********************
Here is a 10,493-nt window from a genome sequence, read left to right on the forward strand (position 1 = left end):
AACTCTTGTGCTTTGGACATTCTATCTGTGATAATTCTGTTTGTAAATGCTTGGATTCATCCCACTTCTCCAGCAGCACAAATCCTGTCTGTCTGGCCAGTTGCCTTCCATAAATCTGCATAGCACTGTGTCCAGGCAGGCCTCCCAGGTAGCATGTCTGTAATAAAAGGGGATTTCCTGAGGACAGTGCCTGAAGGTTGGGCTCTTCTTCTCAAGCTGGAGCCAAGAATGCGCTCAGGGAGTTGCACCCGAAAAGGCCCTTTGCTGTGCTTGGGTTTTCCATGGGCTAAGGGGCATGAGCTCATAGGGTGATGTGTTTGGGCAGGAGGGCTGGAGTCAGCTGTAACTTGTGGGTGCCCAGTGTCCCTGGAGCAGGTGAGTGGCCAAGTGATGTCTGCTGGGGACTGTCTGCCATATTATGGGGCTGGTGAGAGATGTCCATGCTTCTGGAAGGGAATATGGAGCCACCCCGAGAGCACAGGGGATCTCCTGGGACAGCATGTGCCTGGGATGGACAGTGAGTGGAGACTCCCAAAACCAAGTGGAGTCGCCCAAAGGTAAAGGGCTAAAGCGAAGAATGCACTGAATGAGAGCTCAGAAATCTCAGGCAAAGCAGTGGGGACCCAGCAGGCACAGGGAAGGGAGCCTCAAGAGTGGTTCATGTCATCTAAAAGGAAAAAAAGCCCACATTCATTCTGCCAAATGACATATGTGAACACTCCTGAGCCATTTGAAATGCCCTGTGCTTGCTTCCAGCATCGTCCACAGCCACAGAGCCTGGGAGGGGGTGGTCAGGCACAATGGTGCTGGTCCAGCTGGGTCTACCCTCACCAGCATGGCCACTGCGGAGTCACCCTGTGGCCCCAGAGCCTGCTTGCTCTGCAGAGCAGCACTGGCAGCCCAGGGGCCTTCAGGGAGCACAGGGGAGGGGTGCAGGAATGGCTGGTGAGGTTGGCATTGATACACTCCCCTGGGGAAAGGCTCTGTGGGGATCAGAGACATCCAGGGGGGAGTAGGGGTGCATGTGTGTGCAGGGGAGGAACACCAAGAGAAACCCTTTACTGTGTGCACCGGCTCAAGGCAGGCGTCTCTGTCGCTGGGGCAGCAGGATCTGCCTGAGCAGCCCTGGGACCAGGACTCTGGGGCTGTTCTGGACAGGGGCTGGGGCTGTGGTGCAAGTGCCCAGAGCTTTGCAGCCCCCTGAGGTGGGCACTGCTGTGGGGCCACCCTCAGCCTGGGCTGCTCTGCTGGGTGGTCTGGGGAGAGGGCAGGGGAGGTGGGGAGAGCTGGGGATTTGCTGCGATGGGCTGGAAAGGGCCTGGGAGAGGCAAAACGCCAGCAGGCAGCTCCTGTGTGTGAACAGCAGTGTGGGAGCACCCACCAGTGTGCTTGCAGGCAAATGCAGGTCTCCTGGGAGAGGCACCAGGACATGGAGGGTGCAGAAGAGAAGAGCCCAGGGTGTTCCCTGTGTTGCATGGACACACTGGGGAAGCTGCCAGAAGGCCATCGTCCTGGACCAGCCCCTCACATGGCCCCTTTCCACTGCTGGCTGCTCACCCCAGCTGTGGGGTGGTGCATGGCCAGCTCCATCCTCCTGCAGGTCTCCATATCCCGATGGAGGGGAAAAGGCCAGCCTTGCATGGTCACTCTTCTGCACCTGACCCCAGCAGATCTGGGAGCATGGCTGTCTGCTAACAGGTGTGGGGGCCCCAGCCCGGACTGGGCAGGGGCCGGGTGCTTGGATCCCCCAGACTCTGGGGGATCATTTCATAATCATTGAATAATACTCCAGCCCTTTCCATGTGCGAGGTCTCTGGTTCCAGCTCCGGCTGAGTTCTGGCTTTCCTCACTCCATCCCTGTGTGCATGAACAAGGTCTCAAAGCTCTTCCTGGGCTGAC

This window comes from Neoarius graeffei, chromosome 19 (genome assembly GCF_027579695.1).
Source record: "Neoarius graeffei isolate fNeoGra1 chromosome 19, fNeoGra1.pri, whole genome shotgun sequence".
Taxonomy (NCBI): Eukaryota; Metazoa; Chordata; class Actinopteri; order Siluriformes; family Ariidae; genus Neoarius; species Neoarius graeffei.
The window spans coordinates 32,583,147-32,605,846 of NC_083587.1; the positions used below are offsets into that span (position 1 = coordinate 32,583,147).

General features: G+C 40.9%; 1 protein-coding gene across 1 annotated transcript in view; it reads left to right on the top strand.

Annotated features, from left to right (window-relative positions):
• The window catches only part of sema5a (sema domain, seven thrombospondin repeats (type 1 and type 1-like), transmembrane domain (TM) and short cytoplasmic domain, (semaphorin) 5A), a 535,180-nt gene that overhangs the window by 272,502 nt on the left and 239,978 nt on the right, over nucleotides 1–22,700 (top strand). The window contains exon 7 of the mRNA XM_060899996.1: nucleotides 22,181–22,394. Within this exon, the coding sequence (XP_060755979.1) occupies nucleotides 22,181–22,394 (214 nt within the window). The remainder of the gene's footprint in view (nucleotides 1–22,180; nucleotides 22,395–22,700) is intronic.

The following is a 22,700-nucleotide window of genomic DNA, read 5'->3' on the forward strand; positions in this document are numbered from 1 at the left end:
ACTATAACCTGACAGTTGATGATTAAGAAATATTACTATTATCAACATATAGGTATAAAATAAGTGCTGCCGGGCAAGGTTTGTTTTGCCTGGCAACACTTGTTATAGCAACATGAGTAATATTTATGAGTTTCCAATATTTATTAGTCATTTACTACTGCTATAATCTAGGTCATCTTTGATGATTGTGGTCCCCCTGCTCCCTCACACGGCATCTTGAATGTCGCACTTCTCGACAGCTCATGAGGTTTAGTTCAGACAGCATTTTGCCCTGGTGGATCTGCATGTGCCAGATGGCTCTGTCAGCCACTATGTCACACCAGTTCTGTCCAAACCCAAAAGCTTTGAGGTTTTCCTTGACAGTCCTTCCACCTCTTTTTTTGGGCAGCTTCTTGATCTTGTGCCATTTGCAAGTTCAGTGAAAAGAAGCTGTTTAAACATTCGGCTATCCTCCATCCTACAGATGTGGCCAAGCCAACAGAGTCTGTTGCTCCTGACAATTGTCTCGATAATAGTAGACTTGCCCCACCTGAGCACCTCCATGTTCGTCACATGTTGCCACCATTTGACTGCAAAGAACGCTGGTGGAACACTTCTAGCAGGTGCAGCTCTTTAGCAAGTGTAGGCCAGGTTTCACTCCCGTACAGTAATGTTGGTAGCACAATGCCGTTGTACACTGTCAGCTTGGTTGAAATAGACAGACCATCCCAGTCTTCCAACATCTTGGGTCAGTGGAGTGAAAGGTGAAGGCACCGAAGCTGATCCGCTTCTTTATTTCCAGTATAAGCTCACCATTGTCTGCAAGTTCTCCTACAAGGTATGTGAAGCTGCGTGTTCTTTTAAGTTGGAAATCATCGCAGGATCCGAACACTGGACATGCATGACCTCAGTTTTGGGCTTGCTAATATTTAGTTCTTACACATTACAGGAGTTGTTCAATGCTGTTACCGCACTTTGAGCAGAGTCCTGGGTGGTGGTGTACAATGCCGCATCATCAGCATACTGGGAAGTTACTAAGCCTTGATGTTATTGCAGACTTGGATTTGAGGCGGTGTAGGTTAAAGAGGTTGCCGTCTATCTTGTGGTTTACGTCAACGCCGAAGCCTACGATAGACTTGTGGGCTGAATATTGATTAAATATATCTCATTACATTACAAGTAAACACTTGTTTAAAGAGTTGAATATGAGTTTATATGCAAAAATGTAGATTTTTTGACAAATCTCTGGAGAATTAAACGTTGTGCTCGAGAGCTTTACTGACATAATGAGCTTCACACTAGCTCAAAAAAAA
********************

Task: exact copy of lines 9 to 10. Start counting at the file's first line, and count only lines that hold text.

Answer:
• The window catches only part of sema5a (sema domain, seven thrombospondin repeats (type 1 and type 1-like), transmembrane domain (TM) and short cytoplasmic domain, (semaphorin) 5A), a 535,180-nt gene that overhangs the window by 272,502 nt on the left and 239,978 nt on the right, over nucleotides 1–22,700 (top strand). The window contains exon 7 of the mRNA XM_060899996.1: nucleotides 22,181–22,394. Within this exon, the coding sequence (XP_060755979.1) occupies nucleotides 22,181–22,394 (214 nt within the window). The remainder of the gene's footprint in view (nucleotides 1–22,180; nucleotides 22,395–22,700) is intronic.

The following is a 22,700-nucleotide window of genomic DNA, read 5'->3' on the forward strand; positions in this document are numbered from 1 at the left end: